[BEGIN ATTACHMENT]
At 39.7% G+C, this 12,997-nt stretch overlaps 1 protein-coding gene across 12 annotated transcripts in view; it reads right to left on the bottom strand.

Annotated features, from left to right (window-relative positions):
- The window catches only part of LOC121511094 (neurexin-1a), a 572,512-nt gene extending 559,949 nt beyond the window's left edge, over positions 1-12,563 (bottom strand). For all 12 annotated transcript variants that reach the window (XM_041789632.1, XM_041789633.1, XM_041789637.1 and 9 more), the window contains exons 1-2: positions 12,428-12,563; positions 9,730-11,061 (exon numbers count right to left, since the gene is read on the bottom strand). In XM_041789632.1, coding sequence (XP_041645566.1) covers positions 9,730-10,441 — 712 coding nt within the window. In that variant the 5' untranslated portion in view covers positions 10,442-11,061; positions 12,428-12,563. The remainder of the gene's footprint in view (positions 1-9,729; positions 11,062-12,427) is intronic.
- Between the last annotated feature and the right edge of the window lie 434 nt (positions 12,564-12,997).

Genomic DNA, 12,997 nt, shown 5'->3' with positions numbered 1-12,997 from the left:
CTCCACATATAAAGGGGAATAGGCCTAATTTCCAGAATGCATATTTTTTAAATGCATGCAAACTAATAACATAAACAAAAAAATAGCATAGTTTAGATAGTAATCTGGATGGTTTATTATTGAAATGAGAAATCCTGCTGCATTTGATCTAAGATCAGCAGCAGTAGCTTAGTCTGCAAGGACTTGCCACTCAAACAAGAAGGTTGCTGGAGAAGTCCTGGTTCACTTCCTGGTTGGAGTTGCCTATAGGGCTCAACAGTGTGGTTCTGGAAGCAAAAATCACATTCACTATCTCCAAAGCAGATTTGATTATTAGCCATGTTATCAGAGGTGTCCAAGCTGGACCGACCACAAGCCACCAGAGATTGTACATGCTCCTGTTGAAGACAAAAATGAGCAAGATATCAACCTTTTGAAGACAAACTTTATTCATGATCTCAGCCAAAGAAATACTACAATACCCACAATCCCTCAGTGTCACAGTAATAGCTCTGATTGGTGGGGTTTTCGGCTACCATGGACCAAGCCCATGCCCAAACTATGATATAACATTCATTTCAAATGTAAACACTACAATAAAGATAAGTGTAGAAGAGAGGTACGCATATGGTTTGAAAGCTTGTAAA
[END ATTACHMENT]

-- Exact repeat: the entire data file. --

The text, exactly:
At 39.7% G+C, this 12,997-nt stretch overlaps 1 protein-coding gene across 12 annotated transcripts in view; it reads right to left on the bottom strand.

Annotated features, from left to right (window-relative positions):
- The window catches only part of LOC121511094 (neurexin-1a), a 572,512-nt gene extending 559,949 nt beyond the window's left edge, over positions 1-12,563 (bottom strand). For all 12 annotated transcript variants that reach the window (XM_041789632.1, XM_041789633.1, XM_041789637.1 and 9 more), the window contains exons 1-2: positions 12,428-12,563; positions 9,730-11,061 (exon numbers count right to left, since the gene is read on the bottom strand). In XM_041789632.1, coding sequence (XP_041645566.1) covers positions 9,730-10,441 — 712 coding nt within the window. In that variant the 5' untranslated portion in view covers positions 10,442-11,061; positions 12,428-12,563. The remainder of the gene's footprint in view (positions 1-9,729; positions 11,062-12,427) is intronic.
- Between the last annotated feature and the right edge of the window lie 434 nt (positions 12,564-12,997).

Genomic DNA, 12,997 nt, shown 5'->3' with positions numbered 1-12,997 from the left:
CTCCACATATAAAGGGGAATAGGCCTAATTTCCAGAATGCATATTTTTTAAATGCATGCAAACTAATAACATAAACAAAAAAATAGCATAGTTTAGATAGTAATCTGGATGGTTTATTATTGAAATGAGAAATCCTGCTGCATTTGATCTAAGATCAGCAGCAGTAGCTTAGTCTGCAAGGACTTGCCACTCAAACAAGAAGGTTGCTGGAGAAGTCCTGGTTCACTTCCTGGTTGGAGTTGCCTATAGGGCTCAACAGTGTGGTTCTGGAAGCAAAAATCACATTCACTATCTCCAAAGCAGATTTGATTATTAGCCATGTTATCAGAGGTGTCCAAGCTGGACCGACCACAAGCCACCAGAGATTGTACATGCTCCTGTTGAAGACAAAAATGAGCAAGATATCAACCTTTTGAAGACAAACTTTATTCATGATCTCAGCCAAAGAAATACTACAATACCCACAATCCCTCAGTGTCACAGTAATAGCTCTGATTGGTGGGGTTTTCGGCTACCATGGACCAAGCCCATGCCCAAACTATGATATAACATTCATTTCAAATGTAAACACTACAATAAAGATAAGTGTAGAAGAGAGGTACGCATATGGTTTGAAAGCTTGTAAA